The IPI Turkey National Committee (NC) hosted the English-language webinar “Digital Censorship: Turkey’s New Social Media Law and Its Implications for Free Media” following the passage of Turkey’s controversial new social media regulations in July.
On Monday, August 31, journalists and members of the IPI National Committee Banu Güven and Emre Kızılkaya hosted Sergey Lagodinsky, member of the European Parliament (Greens/EFA) and chair of the Delegation to the EU-Turkey Joint Parliamentary Committee; academic and cyber-rights expert Yaman Akdeniz; and IPI Deputy Director Scott Griffen. The panel discussed the new social media regulation, which dramatically expands government control over free expression on social media and online platforms.
The webinar started with cyber-rights expert Akdeniz giving the participants an overview of the new regulation and outlined Turkey’s efforts to control the internet since 2007, when Turkey first passed a broad law on internet regulation, the powers of which the current government has amended and extended with this new law.
“Turkey extensively relies on blocking powers”, Akdeniz said. He added: “In addition to access blocking measures, Turkey has now introduced two significant new measures that were not available previously. These are: the removal of content and the right to be forgotten, including as regards both news articles and social media content. If anyone claims defamation or violation of personal rights, now judges are entitled to issue not only blocking decisions but also content removal decisions – without any trial.”
Akdeniz said the scope of these new powers was broad, and could even allow politicians to force the removal of articles about corruption allegations that were published years ago.
He also added “the right to be forgotten” can be now used for content removal requests with regards to search engines.
The law mandates that large social media platforms establish a representative in Turkey, which would in turn make them liable under Turkish law. Following moderator Güven’s question of whether these platforms will comply and appoint a representative, Akdeniz said the platforms have not made up their mind yet. He emphasized that it is not an easy decision to make since they will not be coming to a friendly environment. “It is a hostile environment to do business in Turkey; the judiciary is not necessarily independent and the requirements that they will be facing in Turkey are not easy to address”, he said.
IPI Deputy Director Griffen underlined that IPI believes that social media platforms should be involved in these talks and come up with some response.
Griffen then evaluated the current situation and said: “Social media in many countries and online media, in general, has been a safe haven for a lot of types of political speech after critical expression was driven out of the mainstream press. This recent law by the Turkish government mirrors a trend that we see across the world — governments are obviously bothered by the fact that whatever they do to control the mainstream press, there is still going to be criticism and critical news online.”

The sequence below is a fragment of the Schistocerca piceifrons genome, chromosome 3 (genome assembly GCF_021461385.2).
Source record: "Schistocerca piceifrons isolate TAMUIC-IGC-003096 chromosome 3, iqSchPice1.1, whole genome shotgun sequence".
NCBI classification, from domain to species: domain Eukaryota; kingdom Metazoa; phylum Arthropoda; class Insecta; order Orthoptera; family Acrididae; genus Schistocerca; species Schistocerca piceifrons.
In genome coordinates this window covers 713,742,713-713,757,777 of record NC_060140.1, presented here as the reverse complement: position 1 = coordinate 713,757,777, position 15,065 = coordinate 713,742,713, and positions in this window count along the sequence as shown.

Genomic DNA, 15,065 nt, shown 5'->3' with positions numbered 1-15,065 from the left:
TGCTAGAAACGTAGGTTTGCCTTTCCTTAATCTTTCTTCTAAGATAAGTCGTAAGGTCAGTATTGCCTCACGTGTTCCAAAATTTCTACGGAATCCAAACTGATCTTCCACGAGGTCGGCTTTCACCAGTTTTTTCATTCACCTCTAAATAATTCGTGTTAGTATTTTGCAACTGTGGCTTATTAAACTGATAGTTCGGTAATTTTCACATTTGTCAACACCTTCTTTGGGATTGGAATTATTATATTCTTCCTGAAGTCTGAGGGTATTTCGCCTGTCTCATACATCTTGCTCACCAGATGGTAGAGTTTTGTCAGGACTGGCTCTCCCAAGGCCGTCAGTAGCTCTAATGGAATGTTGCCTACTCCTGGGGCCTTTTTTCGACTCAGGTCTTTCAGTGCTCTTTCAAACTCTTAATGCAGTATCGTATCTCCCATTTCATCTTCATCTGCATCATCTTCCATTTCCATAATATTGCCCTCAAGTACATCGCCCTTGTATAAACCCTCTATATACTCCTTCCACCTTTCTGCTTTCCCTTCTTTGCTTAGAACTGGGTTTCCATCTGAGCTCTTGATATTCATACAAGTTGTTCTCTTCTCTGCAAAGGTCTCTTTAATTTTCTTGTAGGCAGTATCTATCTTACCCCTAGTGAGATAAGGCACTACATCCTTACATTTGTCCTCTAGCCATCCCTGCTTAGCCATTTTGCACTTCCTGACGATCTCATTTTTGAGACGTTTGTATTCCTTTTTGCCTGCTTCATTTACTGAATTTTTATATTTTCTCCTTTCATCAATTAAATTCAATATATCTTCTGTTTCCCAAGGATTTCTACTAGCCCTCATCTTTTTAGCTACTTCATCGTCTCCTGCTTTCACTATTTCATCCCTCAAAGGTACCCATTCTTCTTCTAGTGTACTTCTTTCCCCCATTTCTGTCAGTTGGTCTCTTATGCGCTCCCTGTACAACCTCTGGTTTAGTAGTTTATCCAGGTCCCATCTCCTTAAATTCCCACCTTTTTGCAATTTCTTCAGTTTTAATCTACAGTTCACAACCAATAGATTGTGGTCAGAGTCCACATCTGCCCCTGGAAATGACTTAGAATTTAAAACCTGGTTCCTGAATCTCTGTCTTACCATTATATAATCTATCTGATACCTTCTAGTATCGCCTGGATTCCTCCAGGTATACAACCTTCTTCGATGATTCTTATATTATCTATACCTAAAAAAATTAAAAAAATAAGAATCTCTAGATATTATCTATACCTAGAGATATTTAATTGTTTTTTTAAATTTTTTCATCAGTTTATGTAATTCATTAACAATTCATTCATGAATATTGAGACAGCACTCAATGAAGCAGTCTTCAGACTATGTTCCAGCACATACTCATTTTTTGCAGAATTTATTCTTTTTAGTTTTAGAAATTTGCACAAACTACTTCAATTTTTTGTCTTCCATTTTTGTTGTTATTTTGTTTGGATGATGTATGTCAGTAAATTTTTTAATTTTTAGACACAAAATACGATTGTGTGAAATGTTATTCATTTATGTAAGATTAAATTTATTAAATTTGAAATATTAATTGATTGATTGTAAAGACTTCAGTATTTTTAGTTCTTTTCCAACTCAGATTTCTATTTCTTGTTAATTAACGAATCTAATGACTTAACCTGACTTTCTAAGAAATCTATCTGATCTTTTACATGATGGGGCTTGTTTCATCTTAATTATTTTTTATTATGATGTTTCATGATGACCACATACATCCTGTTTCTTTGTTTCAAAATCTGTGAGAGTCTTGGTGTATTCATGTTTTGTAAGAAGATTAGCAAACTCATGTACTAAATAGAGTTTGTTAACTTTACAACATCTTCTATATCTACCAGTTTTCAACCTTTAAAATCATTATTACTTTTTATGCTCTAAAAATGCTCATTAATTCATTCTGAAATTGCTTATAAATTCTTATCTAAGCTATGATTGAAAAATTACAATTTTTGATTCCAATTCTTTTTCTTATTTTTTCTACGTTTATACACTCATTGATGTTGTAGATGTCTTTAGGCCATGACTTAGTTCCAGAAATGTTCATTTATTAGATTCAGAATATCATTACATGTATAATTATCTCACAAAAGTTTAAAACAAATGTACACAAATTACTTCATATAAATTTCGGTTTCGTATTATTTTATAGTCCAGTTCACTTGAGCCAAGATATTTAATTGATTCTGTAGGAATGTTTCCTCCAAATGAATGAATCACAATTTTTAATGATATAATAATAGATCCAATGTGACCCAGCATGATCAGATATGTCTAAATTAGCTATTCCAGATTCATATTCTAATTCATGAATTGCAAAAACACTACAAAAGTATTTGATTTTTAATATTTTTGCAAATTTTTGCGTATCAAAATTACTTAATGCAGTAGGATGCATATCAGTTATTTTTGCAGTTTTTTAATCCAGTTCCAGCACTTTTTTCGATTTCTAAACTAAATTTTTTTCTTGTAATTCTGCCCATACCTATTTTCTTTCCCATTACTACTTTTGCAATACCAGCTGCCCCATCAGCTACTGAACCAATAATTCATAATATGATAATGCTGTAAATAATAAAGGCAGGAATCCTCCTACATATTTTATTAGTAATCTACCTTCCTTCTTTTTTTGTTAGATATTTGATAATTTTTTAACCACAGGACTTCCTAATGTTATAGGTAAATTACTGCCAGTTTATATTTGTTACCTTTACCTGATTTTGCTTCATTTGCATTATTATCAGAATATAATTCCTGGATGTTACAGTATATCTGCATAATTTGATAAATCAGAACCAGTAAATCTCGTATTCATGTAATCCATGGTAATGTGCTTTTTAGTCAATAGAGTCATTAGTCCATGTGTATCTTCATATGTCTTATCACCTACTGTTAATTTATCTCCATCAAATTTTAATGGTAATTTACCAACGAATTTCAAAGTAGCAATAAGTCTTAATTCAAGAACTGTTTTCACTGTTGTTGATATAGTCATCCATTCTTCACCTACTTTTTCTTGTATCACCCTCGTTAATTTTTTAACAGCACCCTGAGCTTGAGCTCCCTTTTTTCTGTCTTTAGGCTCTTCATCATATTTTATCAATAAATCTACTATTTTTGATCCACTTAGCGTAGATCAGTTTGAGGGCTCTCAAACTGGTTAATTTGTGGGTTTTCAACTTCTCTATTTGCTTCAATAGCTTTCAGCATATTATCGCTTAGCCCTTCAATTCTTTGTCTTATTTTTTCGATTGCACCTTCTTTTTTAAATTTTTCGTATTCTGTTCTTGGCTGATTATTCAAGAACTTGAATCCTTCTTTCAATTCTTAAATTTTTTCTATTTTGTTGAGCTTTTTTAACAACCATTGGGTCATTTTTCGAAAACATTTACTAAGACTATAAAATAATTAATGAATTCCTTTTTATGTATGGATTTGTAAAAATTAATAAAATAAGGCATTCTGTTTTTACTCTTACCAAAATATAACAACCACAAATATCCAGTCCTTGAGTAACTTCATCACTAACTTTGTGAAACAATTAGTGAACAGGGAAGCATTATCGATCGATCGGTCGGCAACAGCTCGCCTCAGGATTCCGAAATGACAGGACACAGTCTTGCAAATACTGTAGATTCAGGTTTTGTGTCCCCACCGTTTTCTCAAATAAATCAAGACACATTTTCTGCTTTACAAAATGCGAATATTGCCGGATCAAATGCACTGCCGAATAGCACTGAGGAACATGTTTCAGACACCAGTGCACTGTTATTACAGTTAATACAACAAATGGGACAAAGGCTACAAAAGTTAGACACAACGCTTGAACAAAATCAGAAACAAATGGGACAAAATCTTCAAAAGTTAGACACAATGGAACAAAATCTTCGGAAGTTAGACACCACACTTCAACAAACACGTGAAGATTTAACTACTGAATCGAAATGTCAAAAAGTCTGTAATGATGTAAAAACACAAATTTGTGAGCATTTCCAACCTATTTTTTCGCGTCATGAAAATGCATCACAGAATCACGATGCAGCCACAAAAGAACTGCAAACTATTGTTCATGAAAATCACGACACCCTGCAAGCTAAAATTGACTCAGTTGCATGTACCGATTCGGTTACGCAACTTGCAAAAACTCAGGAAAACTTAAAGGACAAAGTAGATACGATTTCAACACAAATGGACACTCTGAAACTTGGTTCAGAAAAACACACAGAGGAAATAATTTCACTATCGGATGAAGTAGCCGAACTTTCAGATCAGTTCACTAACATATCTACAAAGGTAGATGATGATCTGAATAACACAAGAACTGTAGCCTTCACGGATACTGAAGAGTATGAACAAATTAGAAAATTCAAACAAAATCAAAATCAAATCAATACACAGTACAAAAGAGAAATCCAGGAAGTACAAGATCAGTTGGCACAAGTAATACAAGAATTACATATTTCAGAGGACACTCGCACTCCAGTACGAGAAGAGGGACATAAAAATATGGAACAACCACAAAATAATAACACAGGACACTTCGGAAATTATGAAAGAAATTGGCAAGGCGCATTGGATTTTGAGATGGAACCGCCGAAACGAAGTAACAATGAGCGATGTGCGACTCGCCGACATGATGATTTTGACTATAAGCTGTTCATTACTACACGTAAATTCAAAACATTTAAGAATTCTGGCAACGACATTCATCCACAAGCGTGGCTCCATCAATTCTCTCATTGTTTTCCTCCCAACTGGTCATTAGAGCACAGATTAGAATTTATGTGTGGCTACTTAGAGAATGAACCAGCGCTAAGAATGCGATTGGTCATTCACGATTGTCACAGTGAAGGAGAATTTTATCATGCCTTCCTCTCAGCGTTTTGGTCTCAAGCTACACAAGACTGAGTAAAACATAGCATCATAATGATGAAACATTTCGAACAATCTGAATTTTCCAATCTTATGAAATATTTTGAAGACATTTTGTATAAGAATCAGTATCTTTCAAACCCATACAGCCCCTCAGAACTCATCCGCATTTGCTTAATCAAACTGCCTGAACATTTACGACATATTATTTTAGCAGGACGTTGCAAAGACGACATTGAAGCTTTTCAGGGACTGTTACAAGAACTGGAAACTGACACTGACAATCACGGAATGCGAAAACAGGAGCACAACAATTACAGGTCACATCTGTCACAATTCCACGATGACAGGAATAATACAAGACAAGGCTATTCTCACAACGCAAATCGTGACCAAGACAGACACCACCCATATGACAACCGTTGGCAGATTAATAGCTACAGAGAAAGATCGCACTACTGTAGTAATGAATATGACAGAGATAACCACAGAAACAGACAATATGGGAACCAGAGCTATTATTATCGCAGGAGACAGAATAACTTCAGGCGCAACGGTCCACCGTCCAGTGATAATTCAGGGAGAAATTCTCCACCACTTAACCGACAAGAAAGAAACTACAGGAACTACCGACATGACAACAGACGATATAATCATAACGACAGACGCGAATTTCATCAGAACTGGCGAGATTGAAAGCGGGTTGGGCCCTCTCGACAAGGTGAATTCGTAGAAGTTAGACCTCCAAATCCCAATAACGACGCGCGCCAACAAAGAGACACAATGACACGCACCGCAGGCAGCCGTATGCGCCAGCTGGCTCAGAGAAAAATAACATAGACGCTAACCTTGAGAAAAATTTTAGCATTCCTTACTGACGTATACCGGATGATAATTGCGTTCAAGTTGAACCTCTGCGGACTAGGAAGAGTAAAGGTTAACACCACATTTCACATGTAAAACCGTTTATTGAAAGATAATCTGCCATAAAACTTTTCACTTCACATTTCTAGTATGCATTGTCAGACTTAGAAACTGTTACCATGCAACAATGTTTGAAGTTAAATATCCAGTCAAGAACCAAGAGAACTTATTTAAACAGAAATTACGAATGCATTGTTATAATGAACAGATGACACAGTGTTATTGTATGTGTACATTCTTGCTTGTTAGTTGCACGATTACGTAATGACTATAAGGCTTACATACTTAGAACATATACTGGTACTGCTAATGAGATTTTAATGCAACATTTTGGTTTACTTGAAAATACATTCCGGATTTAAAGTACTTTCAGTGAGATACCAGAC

Griffen highlighted that IPI sees this as a clear effort to shutdown one of the last free spaces for critical and political discourse in Turkey. He emphasized that these enormous penalties and the extreme pressure towards social media platforms is a kind of blackmail to force these companies to go along with the government’s restrictive understanding of free speech.
IPI NC Vice-Chair Kızılkaya added that the new social media regulation is part of an ongoing effort in Turkey to silence journalism.
When it was asked about the discussion at the EU level, German MEP Lagodinsky noted that there were a high number of problematic issues to discuss with the Turkish authorities.
Lagodinsky also sought to draw a clear distinction between the Turkish law and the German law regulating online platforms known as NetzDG. He said that unlike the Turkish law, NetzDG was stemmed from genuine concerns about hateful speech and disinformation online and it explicitly excluded journalist content from its scope, unlike the Turkish version, which explicitly includes it.
Lagodinsky also expressed scepticism that the law would be a topic under the German EU presidency. He said that the EU was focused on the geopolitical situation in the eastern Mediterranean, observing: “Fighting for oil and gas seems to be higher on the agenda than fighting for freedom and civil society.”
Griffen stressed that even though it was an extremely challenging situation, IPI believed that rights organizations can make a difference and emphasized that the fight for fundamental rights in Turkey must go on.
“Part of our job in IPI is to convince the political institutions to not to give up on Turkey and show that Turkish democracy is worth saving. IPI is also working to lay the groundwork for a freer media environment, we are looking ahead. We are not going to accept that Turkey is just going to become an authoritarian state, but rather that there is something to fight for. That is one of the messages we want to send: that hope is not lost yet,” Griffen said.
The webinar was the fourth in a new webinar series launched by IPI’s Turkey National Committee. Information on the first three webinars is available here.